Staunton Military Academy - Shrapnel Yearbook (Staunton, VA)

 - Class of 1918

Page 1 of 234

 

Staunton Military Academy - Shrapnel Yearbook (Staunton, VA) online yearbook collection, 1918 Edition, Cover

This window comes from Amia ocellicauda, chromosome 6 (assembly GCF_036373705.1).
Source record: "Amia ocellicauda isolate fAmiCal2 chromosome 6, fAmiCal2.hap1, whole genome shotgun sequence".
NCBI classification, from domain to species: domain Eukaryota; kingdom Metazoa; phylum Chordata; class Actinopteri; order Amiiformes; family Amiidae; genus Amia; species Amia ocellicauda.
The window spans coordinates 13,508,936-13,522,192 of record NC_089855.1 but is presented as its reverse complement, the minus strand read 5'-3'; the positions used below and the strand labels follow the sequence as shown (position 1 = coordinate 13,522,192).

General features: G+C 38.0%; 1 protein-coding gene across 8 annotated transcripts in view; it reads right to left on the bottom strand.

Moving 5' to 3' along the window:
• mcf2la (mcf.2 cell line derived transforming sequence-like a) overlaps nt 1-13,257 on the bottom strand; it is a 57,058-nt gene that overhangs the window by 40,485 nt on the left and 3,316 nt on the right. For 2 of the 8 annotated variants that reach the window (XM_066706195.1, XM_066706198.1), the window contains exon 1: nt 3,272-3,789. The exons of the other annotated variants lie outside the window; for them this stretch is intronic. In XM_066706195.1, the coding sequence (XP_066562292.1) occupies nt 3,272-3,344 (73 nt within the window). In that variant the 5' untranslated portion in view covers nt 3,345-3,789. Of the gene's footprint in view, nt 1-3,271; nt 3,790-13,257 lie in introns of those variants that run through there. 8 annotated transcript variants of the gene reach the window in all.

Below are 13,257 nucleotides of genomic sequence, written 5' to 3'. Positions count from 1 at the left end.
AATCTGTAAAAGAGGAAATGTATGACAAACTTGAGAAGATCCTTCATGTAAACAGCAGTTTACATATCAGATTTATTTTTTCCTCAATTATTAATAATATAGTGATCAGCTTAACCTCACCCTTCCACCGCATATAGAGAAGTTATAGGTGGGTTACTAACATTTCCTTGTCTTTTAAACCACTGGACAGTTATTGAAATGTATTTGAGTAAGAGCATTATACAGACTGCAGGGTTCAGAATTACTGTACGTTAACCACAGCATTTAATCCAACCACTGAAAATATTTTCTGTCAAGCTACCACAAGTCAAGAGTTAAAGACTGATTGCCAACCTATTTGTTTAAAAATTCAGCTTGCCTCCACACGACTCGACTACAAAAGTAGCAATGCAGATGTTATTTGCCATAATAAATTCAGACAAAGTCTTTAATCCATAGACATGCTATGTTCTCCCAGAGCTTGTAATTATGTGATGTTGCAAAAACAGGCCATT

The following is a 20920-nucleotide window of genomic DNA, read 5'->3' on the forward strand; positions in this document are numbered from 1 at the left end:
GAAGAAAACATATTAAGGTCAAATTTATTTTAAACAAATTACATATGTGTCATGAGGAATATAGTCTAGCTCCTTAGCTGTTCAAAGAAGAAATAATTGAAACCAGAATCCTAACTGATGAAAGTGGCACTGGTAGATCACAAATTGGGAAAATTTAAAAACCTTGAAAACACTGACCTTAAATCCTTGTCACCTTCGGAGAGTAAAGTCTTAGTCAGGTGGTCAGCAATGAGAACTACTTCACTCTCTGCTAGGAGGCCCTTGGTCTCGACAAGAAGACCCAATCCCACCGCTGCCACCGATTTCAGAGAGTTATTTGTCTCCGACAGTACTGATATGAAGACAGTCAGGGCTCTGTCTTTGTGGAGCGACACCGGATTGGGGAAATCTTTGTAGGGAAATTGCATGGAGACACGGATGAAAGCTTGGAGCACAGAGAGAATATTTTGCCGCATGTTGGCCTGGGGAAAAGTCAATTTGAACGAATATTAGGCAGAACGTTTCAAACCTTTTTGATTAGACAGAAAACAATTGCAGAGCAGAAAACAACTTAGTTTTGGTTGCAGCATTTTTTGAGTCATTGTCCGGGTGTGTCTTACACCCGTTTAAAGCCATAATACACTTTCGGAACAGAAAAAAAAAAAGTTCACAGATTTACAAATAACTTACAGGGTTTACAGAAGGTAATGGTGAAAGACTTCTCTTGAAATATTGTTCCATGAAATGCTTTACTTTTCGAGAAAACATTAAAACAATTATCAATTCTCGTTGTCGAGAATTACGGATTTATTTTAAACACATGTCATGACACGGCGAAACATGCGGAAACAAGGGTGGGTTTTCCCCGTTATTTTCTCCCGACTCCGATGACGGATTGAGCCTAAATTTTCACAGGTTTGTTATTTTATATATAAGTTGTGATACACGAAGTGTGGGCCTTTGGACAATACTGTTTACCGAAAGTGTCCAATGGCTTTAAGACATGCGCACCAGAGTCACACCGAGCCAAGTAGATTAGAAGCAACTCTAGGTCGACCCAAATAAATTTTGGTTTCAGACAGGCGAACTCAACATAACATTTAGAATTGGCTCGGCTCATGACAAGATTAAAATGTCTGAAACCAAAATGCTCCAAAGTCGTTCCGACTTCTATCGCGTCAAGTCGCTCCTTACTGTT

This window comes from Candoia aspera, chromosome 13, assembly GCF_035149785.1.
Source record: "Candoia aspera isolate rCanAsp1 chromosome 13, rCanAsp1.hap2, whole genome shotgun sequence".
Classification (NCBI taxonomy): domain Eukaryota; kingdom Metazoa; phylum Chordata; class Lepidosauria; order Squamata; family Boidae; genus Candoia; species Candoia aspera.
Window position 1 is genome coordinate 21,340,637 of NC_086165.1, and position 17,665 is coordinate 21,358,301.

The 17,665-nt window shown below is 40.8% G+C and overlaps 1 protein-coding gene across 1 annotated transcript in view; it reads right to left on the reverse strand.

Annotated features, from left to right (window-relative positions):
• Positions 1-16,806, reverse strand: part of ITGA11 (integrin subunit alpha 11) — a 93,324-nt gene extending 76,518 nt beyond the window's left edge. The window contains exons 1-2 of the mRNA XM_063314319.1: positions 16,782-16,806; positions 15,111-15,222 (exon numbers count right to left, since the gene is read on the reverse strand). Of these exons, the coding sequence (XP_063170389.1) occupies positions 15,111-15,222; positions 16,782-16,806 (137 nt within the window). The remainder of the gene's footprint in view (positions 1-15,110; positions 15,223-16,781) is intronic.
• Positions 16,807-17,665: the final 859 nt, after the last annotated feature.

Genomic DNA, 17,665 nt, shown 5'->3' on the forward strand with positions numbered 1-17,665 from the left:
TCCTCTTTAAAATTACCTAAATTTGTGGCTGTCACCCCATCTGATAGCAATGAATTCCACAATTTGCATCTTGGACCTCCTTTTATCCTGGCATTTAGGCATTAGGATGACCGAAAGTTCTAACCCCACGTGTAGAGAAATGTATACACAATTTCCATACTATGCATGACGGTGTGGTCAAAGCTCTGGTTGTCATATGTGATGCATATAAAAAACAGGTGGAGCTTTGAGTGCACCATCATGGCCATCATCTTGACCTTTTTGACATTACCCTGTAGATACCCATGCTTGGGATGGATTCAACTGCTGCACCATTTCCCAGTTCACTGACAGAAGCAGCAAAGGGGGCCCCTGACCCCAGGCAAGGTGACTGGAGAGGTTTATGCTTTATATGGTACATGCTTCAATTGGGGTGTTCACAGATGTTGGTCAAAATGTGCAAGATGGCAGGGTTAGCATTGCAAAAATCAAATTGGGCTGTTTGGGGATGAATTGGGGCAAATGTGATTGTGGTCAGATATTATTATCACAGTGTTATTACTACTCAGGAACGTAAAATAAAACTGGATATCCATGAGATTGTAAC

Cover



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Text from Pages 1 - 234 of the 1918 volume: